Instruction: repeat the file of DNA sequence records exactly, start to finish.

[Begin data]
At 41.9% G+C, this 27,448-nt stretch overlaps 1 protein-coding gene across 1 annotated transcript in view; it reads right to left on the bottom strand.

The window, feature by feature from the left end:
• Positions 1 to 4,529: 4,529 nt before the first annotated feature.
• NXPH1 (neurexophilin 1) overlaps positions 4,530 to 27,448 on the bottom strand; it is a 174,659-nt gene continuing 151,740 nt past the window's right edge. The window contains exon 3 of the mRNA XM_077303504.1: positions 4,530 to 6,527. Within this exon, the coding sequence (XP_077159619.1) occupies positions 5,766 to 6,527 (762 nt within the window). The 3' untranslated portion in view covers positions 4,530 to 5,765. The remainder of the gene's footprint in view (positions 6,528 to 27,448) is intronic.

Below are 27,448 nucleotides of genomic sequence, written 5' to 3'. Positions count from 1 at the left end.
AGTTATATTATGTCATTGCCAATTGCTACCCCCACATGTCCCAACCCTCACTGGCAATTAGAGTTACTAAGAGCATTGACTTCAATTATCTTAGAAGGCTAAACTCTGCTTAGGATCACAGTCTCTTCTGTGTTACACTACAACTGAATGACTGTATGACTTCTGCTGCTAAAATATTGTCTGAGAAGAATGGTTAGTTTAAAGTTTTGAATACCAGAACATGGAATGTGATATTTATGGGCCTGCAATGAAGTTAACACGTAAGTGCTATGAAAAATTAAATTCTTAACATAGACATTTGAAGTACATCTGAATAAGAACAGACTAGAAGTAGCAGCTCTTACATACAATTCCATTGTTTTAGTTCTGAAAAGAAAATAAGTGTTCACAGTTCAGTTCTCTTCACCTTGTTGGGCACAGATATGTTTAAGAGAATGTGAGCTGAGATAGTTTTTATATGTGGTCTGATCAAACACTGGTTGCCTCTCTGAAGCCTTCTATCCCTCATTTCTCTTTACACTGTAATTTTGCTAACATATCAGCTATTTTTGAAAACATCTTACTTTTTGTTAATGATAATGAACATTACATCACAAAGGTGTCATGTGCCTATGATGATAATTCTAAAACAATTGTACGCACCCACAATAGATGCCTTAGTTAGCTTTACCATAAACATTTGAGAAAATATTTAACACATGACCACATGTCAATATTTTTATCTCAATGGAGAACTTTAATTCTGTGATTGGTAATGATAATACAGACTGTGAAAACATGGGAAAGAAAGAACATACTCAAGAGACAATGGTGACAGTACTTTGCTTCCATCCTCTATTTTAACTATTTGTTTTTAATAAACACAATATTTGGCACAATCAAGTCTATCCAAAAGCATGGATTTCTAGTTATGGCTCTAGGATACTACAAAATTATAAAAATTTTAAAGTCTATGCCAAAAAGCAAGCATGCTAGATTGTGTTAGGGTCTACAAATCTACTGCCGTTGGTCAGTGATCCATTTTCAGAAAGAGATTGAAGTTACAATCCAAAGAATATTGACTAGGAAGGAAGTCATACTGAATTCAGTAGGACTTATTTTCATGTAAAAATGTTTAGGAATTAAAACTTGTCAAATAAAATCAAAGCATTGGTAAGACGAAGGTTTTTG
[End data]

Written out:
At 41.9% G+C, this 27,448-nt stretch overlaps 1 protein-coding gene across 1 annotated transcript in view; it reads right to left on the bottom strand.

The window, feature by feature from the left end:
• Positions 1 to 4,529: 4,529 nt before the first annotated feature.
• NXPH1 (neurexophilin 1) overlaps positions 4,530 to 27,448 on the bottom strand; it is a 174,659-nt gene continuing 151,740 nt past the window's right edge. The window contains exon 3 of the mRNA XM_077303504.1: positions 4,530 to 6,527. Within this exon, the coding sequence (XP_077159619.1) occupies positions 5,766 to 6,527 (762 nt within the window). The 3' untranslated portion in view covers positions 4,530 to 5,765. The remainder of the gene's footprint in view (positions 6,528 to 27,448) is intronic.

Below are 27,448 nucleotides of genomic sequence, written 5' to 3'. Positions count from 1 at the left end.
AGTTATATTATGTCATTGCCAATTGCTACCCCCACATGTCCCAACCCTCACTGGCAATTAGAGTTACTAAGAGCATTGACTTCAATTATCTTAGAAGGCTAAACTCTGCTTAGGATCACAGTCTCTTCTGTGTTACACTACAACTGAATGACTGTATGACTTCTGCTGCTAAAATATTGTCTGAGAAGAATGGTTAGTTTAAAGTTTTGAATACCAGAACATGGAATGTGATATTTATGGGCCTGCAATGAAGTTAACACGTAAGTGCTATGAAAAATTAAATTCTTAACATAGACATTTGAAGTACATCTGAATAAGAACAGACTAGAAGTAGCAGCTCTTACATACAATTCCATTGTTTTAGTTCTGAAAAGAAAATAAGTGTTCACAGTTCAGTTCTCTTCACCTTGTTGGGCACAGATATGTTTAAGAGAATGTGAGCTGAGATAGTTTTTATATGTGGTCTGATCAAACACTGGTTGCCTCTCTGAAGCCTTCTATCCCTCATTTCTCTTTACACTGTAATTTTGCTAACATATCAGCTATTTTTGAAAACATCTTACTTTTTGTTAATGATAATGAACATTACATCACAAAGGTGTCATGTGCCTATGATGATAATTCTAAAACAATTGTACGCACCCACAATAGATGCCTTAGTTAGCTTTACCATAAACATTTGAGAAAATATTTAACACATGACCACATGTCAATATTTTTATCTCAATGGAGAACTTTAATTCTGTGATTGGTAATGATAATACAGACTGTGAAAACATGGGAAAGAAAGAACATACTCAAGAGACAATGGTGACAGTACTTTGCTTCCATCCTCTATTTTAACTATTTGTTTTTAATAAACACAATATTTGGCACAATCAAGTCTATCCAAAAGCATGGATTTCTAGTTATGGCTCTAGGATACTACAAAATTATAAAAATTTTAAAGTCTATGCCAAAAAGCAAGCATGCTAGATTGTGTTAGGGTCTACAAATCTACTGCCGTTGGTCAGTGATCCATTTTCAGAAAGAGATTGAAGTTACAATCCAAAGAATATTGACTAGGAAGGAAGTCATACTGAATTCAGTAGGACTTATTTTCATGTAAAAATGTTTAGGAATTAAAACTTGTCAAATAAAATCAAAGCATTGGTAAGACGAAGGTTTTTG